Although workers compensation is available to individuals who are injured within the course of their job, many valid claims are denied on a regular basis. Some of the most common reasons for workplace injuries include:
Minnesota workers who pull, lift, push or carry objects may easily suffer from overexertion. These activities can lead to dehydration, heart attacks and other serious medical conditions.
Slips and Trips
Minnesota workers may slip or trip due to equipment, spills or other debris being on the ground. Conscientious employers should have procedures in place to quickly detect and correct any spillage to avoid this common type of injury.
Falls from Heights
Construction workers, oil field workers and workers in other industries who work from heights may fall from a tall surface. Utilizing proper personal protection gear can often prevent or minimize these types of accidents.
These are similar to slip and trip injuries, but the injured person does not actually fall. Muscle strains are a common result of such accidents.
Another common cause of workplace injuries is falling objects, often resulting in head injuries.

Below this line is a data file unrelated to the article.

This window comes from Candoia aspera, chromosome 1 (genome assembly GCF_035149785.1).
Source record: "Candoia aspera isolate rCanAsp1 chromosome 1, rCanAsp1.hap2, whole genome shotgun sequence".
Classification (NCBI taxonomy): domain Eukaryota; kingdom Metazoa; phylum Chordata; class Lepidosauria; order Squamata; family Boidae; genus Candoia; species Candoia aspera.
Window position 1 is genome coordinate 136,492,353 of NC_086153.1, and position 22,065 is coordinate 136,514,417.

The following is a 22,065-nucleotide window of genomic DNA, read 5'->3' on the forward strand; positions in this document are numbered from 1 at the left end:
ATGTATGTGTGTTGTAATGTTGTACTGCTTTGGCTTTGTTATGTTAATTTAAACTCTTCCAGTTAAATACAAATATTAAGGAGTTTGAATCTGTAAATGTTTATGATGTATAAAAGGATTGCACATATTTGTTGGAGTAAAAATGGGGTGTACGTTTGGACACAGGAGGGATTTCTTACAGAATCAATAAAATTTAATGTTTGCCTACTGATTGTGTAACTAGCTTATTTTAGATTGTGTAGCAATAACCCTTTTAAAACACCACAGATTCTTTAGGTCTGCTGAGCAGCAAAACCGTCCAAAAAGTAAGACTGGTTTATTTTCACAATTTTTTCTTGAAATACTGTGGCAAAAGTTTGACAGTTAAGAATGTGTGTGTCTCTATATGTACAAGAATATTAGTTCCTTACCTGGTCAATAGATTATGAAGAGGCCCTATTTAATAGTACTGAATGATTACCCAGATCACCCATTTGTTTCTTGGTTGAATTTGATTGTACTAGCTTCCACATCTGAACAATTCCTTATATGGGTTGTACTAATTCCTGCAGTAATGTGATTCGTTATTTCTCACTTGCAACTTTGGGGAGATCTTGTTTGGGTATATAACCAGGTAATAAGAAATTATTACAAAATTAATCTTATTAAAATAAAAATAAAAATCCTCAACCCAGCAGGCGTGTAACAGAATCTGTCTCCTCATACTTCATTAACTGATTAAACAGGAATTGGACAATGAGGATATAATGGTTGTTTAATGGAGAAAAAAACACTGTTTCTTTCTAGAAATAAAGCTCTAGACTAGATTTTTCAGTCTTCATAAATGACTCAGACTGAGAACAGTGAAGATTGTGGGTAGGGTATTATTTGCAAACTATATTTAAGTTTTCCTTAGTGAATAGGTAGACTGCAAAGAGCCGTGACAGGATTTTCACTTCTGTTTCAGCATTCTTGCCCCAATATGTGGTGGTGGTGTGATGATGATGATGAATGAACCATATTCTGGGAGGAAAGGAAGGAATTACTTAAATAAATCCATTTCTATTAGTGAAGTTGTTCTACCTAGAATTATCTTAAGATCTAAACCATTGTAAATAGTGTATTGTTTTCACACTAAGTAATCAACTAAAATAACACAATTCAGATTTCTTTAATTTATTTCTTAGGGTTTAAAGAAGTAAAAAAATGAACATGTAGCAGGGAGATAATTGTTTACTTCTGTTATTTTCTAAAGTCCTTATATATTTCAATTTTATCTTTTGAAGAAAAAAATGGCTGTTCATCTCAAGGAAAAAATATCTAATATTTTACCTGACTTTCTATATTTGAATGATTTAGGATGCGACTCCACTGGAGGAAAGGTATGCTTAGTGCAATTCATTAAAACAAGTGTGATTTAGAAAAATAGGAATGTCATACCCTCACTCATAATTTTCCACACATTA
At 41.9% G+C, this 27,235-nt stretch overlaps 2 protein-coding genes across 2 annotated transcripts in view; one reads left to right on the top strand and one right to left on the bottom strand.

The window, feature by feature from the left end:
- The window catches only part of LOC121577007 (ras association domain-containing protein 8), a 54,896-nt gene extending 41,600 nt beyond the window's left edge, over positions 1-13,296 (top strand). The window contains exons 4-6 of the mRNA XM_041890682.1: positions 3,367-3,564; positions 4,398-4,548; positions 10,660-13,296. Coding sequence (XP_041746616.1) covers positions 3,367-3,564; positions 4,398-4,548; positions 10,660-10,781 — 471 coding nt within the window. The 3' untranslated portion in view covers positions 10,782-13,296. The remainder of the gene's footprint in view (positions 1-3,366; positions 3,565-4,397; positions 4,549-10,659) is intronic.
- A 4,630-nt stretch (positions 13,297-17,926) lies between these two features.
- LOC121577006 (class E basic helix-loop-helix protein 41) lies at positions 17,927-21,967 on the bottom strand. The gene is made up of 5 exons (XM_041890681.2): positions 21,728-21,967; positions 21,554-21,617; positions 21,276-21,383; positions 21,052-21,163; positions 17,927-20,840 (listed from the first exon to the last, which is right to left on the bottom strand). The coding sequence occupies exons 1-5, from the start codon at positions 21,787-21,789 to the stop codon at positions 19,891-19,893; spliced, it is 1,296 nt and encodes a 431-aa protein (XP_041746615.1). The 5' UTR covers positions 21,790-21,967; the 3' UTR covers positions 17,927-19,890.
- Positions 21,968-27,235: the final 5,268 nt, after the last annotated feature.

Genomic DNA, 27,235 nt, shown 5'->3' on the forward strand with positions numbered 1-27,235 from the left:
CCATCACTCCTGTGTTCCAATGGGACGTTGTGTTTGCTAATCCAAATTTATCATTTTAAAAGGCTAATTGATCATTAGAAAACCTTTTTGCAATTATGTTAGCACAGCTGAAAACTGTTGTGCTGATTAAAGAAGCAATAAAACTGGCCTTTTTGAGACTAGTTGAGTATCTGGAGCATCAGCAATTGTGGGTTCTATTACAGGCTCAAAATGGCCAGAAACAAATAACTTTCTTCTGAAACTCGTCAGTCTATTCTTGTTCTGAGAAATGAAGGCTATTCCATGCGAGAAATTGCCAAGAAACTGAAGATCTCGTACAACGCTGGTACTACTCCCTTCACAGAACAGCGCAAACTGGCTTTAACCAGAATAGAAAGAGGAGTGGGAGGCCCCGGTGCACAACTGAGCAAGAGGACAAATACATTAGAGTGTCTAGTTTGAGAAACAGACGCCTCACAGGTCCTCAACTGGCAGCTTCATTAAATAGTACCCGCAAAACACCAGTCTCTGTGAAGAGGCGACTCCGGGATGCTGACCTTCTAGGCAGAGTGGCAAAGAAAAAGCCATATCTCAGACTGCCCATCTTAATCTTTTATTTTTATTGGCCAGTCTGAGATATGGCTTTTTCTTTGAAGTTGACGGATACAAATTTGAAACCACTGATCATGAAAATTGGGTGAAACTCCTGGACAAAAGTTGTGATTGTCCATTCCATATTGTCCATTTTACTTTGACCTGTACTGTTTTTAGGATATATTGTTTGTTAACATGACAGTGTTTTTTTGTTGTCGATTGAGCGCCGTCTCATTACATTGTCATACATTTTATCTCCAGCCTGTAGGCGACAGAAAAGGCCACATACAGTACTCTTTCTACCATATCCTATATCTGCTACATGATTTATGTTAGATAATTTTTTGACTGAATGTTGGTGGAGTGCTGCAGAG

Walking into Objects
A distracted employee may walk into objects, including a wall, door, window, piece of furniture or other object. A workers compensation attorney can provide assistance to workers who have sustained injuries due to such incidences.
Employees may be injured while driving, traveling or running errands on behalf of a business. In some instances, these accidents are fatal. Safe driving policies can help reduce the number of these accidents.
Employees may be injured by machines that compress them. Similarly, machines can cause injuries when a person’s clothing, jewelry, shoes, hair, fingers or other body parts become entangled with them. Protective equipment such as machine guards and attention to details can help prevent such incidents and resulting injuries.
Repetitive Motion Injuries
A repetitive motion injury may occur after a person has typed or completed the same type of repetitive motions for a substantial length of time. These motions can often strain muscles and cause other issues, such as vision problems.
Some work “accidents” are not accidents at all, such as in the case of workplace fights or other violent acts. Employee policies that prohibit fighting, rough housing or other violence in the workplace may be able to reduce the number of such incidents.